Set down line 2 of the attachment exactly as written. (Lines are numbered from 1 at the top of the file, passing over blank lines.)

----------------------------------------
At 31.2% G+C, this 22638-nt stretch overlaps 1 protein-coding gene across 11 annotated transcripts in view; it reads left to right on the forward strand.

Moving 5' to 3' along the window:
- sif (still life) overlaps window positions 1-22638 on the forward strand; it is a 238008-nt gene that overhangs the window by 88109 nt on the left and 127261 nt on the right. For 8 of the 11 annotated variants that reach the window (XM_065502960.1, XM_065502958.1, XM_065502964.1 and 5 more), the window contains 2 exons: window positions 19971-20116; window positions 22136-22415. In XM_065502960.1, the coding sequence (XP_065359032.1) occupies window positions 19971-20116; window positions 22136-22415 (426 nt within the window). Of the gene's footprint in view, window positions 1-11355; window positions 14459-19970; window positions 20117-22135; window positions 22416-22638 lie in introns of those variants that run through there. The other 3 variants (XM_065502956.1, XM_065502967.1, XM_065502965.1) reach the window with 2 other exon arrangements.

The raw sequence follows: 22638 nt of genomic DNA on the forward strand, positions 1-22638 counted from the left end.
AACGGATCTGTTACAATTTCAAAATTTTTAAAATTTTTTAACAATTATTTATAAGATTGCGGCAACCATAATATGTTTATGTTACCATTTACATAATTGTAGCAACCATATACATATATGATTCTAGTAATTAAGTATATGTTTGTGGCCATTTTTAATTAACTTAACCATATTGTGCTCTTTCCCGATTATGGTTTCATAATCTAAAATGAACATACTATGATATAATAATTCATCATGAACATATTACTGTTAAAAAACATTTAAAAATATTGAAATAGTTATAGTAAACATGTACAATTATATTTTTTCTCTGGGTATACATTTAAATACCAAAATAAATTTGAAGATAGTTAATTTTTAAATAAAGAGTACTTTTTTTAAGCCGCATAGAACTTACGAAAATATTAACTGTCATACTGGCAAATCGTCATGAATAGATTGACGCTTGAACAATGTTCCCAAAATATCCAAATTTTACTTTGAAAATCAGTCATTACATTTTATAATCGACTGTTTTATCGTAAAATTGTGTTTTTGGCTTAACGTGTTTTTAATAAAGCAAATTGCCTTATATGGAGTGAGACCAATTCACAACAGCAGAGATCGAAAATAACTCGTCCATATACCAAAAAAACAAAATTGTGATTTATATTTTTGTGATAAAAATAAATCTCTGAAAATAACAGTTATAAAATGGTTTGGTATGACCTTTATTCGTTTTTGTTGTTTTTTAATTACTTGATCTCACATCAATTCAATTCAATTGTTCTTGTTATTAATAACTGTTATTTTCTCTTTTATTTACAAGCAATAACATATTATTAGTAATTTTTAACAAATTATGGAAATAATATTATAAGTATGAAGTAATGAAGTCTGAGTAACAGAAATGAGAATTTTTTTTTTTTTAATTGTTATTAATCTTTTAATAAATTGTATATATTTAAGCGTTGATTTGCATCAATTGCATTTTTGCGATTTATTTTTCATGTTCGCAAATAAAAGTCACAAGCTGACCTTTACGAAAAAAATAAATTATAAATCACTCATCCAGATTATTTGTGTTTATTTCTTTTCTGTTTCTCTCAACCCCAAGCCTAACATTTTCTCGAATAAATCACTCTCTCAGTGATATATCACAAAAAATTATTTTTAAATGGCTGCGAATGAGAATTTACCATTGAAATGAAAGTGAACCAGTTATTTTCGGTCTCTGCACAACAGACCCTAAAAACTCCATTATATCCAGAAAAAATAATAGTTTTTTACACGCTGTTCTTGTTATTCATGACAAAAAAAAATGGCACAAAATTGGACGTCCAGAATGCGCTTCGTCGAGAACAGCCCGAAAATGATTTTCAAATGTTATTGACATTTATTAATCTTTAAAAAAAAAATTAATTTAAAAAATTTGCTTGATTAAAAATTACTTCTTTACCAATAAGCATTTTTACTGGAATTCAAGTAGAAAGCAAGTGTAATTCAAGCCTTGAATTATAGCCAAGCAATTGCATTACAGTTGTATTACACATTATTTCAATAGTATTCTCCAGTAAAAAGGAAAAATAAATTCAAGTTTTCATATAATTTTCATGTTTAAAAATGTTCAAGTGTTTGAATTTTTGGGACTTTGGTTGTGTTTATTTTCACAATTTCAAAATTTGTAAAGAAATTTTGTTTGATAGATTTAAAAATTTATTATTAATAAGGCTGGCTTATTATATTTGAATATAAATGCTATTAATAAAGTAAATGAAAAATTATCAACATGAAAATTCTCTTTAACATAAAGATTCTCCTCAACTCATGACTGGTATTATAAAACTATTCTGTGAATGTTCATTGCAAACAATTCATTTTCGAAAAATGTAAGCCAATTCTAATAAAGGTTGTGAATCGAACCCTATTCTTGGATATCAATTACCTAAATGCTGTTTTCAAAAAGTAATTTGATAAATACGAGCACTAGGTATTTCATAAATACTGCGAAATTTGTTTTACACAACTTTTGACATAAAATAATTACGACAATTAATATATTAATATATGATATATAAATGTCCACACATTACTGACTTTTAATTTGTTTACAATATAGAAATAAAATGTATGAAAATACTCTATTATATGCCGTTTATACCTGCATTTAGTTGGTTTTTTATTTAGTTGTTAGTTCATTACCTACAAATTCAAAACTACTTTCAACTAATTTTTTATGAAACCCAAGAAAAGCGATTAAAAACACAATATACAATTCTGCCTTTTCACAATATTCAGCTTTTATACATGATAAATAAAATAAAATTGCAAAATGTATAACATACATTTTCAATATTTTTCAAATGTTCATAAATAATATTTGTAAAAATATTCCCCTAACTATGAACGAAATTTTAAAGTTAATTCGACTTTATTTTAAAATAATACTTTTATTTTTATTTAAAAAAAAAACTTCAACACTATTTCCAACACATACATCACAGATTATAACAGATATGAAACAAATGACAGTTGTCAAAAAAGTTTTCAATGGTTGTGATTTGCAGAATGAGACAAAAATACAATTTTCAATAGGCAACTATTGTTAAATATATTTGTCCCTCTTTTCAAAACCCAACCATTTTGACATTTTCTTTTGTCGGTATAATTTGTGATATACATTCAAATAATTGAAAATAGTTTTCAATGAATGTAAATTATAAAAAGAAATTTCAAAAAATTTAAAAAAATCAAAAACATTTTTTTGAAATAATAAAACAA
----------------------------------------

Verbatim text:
Moving 5' to 3' along the window: